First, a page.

Ah, the age old battle: Marketing VS Sales.
Some people swear that marketing drives sales, and others would bet their life that sales doesn’t need marketing to thrive.
Whichever your belief, it’s really good to know the difference between the two!
Marketing VS Sales: The Breakdown
- Marketing: With marketing the goal is always centered around positioning. What’s positioning? Simply put, it means to align your brand with your particular niche or industry; it’s the marketer’s constant need to make an impression on current and would-be customers.
- Sales: With sales it’s no secret that the goal is always more — you guessed it — sales! With quotas to meet, there’s not much room for anything else.
State Of Mind
- Marketing: For marketers to achieve continued success, they must operate around a integrated marketing strategy. This means helping with branding, messaging, communications, and sales.
- Sales: Sales associates usually do not worry about an overarching strategy when it comes to garnering more sales, rather use tried-and-true tactics (such as making 100 sales calls each week) to determine success.
- Marketing: There are literally thousands of technical aspects a marketer must know to employ, measure, and report on their campaigns. Advertising & PPC; Web Design & Analytics; Database Management and/or CRM; Automation; Statistics and Reporting, etc.
- Sales: Execution, or better known to sales reps as, “making shiz happen.” This is their main concern and main responsibility; experience and “who you know” plays a big role here.
I Heart _____!
- Marketing: While smart marketers love the customer (because they realize the consumer shapes the brand), at the end of the day they must love, support and continue to reinvent the brand.
- Sales: Meanwhile, smart sales reps love their customers. By focusing on the customer and their needs, they can boost repeat business and referrals, and that just means more execution and more SALES!
- Marketing: The marketing department has large shoes to fill when it comes to providing the types of content and messaging each brand needs because they not only have to focus on the customer, they have to make efforts to reach investors and manage public relations.
- Sales: Again, sales has the luxury of worrying about their #1 – the customer!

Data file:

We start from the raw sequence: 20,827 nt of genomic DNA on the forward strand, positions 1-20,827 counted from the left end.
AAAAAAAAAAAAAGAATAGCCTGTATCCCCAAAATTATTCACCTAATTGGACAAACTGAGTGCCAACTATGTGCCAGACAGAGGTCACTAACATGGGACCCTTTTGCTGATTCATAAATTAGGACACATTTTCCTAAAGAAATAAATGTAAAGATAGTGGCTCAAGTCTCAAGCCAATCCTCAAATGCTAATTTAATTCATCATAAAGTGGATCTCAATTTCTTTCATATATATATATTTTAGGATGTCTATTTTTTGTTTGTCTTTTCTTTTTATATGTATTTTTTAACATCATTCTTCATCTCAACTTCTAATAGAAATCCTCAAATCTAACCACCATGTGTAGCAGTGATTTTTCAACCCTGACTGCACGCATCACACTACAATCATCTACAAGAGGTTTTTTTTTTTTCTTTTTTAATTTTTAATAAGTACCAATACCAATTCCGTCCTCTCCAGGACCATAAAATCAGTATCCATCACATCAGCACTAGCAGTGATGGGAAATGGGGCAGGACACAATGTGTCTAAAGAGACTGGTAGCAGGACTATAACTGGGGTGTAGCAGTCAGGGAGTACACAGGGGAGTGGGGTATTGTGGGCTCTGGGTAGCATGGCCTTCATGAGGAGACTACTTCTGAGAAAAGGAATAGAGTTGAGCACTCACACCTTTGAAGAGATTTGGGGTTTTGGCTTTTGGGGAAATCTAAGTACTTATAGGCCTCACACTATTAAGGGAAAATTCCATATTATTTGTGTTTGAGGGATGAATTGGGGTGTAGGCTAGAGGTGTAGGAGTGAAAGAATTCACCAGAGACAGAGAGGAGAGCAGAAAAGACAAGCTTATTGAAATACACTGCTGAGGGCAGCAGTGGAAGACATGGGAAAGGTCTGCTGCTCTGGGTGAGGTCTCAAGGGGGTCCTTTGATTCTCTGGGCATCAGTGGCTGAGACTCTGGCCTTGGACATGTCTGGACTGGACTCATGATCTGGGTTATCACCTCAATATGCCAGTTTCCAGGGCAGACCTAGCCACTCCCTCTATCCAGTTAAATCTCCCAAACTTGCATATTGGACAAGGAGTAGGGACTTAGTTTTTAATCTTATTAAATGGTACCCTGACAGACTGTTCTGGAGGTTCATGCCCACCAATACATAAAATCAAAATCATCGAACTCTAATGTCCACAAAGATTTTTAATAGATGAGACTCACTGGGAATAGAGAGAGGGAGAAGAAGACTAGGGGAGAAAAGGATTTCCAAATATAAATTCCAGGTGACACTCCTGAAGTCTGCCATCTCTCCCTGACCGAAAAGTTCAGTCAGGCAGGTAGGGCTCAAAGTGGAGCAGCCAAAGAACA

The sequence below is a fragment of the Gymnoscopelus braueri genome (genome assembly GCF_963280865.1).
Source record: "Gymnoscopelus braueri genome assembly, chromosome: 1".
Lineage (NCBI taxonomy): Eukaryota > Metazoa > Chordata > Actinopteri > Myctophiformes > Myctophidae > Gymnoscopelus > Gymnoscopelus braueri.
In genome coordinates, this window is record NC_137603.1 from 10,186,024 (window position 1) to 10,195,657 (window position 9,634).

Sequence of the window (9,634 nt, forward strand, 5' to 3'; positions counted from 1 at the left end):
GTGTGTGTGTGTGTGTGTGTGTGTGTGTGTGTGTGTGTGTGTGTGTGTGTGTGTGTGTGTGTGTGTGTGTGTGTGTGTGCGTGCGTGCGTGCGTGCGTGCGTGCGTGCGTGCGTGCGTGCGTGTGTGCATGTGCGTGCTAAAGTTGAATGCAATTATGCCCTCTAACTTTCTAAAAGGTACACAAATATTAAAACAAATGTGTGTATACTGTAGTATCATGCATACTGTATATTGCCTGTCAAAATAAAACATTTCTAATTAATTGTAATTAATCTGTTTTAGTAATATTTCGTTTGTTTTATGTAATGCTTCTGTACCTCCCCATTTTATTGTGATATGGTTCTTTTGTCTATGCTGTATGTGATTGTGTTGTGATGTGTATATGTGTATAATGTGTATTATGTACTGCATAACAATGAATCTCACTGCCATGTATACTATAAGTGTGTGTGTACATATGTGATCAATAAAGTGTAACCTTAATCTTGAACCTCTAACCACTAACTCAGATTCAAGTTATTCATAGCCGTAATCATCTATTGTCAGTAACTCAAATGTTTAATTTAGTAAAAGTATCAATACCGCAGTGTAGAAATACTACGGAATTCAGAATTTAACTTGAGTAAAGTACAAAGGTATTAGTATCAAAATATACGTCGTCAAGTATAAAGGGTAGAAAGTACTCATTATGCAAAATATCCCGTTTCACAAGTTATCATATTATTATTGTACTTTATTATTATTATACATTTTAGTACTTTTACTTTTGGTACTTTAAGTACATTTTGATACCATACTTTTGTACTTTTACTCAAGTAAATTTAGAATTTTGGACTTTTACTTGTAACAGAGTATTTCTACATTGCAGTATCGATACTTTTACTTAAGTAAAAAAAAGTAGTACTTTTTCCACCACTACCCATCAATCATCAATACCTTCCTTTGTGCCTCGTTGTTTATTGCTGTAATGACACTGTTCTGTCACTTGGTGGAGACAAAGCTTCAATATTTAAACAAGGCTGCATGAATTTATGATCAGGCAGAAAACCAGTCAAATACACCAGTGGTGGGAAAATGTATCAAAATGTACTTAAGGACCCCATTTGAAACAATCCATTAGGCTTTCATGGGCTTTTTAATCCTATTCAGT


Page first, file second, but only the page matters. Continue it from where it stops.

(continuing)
- Marketing: While marketing focuses on the brand (hey, it’s what they love!), I believe we’re seeing a shift to be more customer-centric. I’m not sure the consumer will ever take first place with the marketing department, but in my mind they should be a very close second.
- Sales: If you know any hardcore sales reps, you KNOW they’ve got the customers back – often times more so than the company’s. It makes sense since these people are their bread and butter, but sales reps would do themselves a favor by learning to present the company in a better light (and work hand-in-hand with marketing).
Essentially both marketing and sales aim to increase brand exposure and revenue. Additionally, both sales and marketing work to convert prospects to paying and loyal customers.
Marketing involves a “one to many” approach to meet the outlined goals, while sales uses a “one to one” strategy.
Sales can be tactic based because they are working in shorter cycles with push-based tactics, whereas marketing must create a long-term strategy based on pull-based tactics.
Marketing & Sales Need To Work Together
Good marketers are adding value to the sales process. Good sales reps are giving invaluable information to marketers about the current landscape as well as customer feedback.
It takes a diligent effort from both teams to continuously reach out and touch prospective clients through the pipeline.
Have you developed a process for aligning these two important aspects of business? Let us know how you navigate the balancing act in the comments section below!
See you in the social sphere!
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